In the face of the social and spiritual needs of her time, Marie Madeleine saw the apostolic work of her Society to be education, retreats, missions and care of orphans. In that light of that inspiration, the first Faithful Companions of Jesus, beginning in Amiens, played their part in the movement towards social change in France, before moving on to other parts of Europe and overseas.
Marie Madeleine saw her vocation to be contemplative in action. Looking at the wretched conditions in which so many people of her time lived and worked, she saw that love of God and love of neighbour were inseparable. The words of Jesus, I thirst, heard in prayer, became the motivating force of all her undertakings. The new congregation came to birth on Holy Thursday 1820 in Amiens, France. Harsh deprivation and pressing human needs provided the fertile soil in which it took root and began to grow.
It is thought that the first members of the Society of the Faithful Companions of Jesus were fourteen in number, but we know the names of only seven of them: Louise Legrand, Louise Melaut, Honorine Moreau, Louise Delaruelle, Marie Lenssens, Anna Ravon and Julie Guillemet.
Brief life: Julie Guillemet, fcJ
Born in Château-Thierry (Aisne) in 1807, Julie was idolised by her parents and was, for many years, their only child – she was 10 when her sister Clémence was born. She showed signs of genuine holiness from the age of four, and, at six, consecrated herself to God, with the intention of entering Carmel when she was old enough. It was when the Guillemets settled in Amiens that Julie met Marie Madeleine who invited her, young though she was, to join her in teaching the poor children who came daily to the little house in Amiens which she had made her base. Through this contact, Julie began to know and appreciate the spirit of the Faithful Companions of Jesus, and her generous response showed a spiritual maturity beyond her years. When Marie Madeleine fell seriously ill in 1821, the doctors gave her a year to live. Julie was only 13 at the time, but the Foundress entrusted to her the nascent Society, and Julie accepted this trust. Marie Madeleine recovered from her illness, and Julie was admitted to the Society a year later.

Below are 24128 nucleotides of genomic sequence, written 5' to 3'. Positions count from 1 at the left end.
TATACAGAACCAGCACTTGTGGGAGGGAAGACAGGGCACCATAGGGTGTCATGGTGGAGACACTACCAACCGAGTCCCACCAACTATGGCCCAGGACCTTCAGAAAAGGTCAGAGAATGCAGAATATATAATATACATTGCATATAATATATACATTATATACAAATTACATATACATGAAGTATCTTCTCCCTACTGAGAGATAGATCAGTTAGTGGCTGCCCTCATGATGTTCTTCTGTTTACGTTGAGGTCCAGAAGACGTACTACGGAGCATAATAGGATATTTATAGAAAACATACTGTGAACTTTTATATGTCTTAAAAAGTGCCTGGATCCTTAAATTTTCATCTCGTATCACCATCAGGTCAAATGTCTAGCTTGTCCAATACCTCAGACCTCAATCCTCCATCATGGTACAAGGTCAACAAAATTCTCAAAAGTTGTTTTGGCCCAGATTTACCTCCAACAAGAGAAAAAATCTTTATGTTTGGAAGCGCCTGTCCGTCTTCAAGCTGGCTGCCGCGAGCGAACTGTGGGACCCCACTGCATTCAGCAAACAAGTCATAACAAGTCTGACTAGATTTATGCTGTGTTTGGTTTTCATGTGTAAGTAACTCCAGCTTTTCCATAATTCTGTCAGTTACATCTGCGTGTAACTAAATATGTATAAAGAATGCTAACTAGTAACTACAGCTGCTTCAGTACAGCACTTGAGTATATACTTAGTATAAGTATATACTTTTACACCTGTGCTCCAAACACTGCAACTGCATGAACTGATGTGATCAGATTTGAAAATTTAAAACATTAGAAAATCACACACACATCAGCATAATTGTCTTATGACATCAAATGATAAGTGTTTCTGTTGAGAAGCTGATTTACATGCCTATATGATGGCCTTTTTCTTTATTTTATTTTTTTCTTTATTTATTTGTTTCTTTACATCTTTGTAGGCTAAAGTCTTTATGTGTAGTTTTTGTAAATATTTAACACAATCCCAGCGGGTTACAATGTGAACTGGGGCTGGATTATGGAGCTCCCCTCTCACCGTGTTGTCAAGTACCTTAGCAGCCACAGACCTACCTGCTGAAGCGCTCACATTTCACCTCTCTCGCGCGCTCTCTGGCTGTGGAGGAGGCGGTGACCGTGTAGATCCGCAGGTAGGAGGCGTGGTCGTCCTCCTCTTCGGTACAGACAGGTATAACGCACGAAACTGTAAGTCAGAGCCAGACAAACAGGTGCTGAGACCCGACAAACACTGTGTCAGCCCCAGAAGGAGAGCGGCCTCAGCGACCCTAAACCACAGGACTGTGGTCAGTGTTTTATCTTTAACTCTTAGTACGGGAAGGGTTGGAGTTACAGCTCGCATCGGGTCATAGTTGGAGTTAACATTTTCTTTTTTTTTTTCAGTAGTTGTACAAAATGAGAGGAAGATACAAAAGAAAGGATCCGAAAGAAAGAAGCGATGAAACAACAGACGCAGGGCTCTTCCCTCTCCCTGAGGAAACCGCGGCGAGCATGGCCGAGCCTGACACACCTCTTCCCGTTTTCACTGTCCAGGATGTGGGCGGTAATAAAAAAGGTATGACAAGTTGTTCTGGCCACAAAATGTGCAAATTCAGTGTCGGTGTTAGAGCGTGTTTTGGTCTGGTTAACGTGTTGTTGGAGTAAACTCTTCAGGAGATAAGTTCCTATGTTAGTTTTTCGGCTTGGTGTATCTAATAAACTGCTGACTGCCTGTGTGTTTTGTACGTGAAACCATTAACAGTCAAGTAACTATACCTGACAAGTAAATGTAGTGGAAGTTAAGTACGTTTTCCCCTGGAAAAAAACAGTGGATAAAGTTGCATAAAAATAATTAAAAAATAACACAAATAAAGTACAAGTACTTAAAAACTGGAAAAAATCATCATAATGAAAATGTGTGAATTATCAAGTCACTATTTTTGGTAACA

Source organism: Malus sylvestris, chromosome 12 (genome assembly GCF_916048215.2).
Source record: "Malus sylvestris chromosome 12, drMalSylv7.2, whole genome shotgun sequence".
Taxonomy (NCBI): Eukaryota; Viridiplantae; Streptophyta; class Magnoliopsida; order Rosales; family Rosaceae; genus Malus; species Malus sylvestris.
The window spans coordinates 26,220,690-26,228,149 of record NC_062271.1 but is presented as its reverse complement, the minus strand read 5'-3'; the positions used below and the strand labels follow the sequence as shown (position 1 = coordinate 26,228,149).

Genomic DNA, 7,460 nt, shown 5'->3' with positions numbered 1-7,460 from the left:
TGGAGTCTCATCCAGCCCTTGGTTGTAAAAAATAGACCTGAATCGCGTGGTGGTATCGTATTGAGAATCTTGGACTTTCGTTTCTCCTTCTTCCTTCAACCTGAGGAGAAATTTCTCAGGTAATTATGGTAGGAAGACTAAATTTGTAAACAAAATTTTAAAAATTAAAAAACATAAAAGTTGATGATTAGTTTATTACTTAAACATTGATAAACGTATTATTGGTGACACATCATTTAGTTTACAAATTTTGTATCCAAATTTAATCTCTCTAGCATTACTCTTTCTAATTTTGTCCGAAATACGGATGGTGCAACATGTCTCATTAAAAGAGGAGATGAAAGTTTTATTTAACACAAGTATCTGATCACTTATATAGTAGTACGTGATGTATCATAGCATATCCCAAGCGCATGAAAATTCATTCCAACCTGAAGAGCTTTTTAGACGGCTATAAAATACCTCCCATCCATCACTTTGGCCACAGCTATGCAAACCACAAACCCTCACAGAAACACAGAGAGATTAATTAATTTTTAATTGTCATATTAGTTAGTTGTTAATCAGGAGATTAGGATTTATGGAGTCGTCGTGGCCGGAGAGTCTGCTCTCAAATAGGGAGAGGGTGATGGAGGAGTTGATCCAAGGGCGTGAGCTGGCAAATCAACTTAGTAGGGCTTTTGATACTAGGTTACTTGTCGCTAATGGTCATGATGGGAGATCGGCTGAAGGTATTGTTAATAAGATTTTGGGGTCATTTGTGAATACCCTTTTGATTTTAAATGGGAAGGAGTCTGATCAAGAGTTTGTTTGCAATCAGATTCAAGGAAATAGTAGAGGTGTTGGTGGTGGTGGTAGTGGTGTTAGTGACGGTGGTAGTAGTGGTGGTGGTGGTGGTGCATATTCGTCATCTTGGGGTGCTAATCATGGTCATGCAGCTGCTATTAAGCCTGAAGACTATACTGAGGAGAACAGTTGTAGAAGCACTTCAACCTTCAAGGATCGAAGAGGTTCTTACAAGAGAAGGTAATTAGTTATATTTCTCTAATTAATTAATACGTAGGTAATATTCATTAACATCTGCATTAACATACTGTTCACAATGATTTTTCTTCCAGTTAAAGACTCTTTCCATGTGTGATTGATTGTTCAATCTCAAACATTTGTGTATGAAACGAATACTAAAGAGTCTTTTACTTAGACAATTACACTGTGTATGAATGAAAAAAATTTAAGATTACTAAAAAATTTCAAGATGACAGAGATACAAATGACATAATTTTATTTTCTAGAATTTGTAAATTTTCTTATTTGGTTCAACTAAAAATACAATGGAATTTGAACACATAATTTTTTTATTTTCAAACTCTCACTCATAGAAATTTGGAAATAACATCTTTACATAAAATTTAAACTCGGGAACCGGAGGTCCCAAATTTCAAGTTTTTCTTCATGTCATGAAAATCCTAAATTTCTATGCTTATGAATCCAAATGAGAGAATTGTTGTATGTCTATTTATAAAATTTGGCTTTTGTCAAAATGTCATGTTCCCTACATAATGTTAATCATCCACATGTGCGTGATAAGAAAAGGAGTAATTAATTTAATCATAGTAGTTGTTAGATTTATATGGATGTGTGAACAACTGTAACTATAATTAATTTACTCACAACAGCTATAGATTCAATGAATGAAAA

She spent some years in Amiens, but was then sent to England, where she spent 28 years. An anonymous archival document states that much of the early success enjoyed by the Society in England was due to Julie’s winning personality. Though timid, nervous and highly sensitive, her naturally cheerful disposition seemed to inspire universal confidence, affection and esteem. She had many difficulties in England, but she coped with them with great wisdom and prudence, being humble and unassuming with everyone, taking advice, acknowledging her ignorance of things and her inexperience, when necessary, with the most refreshing candour and simplicity (Martin: Life of Marie Madeleine de Bonnault d’Houët).
Julie watched over the development of the Society in North West England, and when the first foundations were made in Ireland she was given overall responsibility for those houses too. In March 1858, she fell seriously ill with rheumatic fever and had by no means recovered when a message arrived with the news that Marie Madeleine was dying. She travelled to Paris, and was present when the Foundress died on 5 April. Less than a month later, Julie’s own death, at the age of 50, took everyone by surprise. A heart condition, aggravated by grief at the death of Marie Madeleine, led to a fatal heart attack. Julie Guillemet died on 30 April 1858, having outlived her much-loved friend in the Lord by 25 days.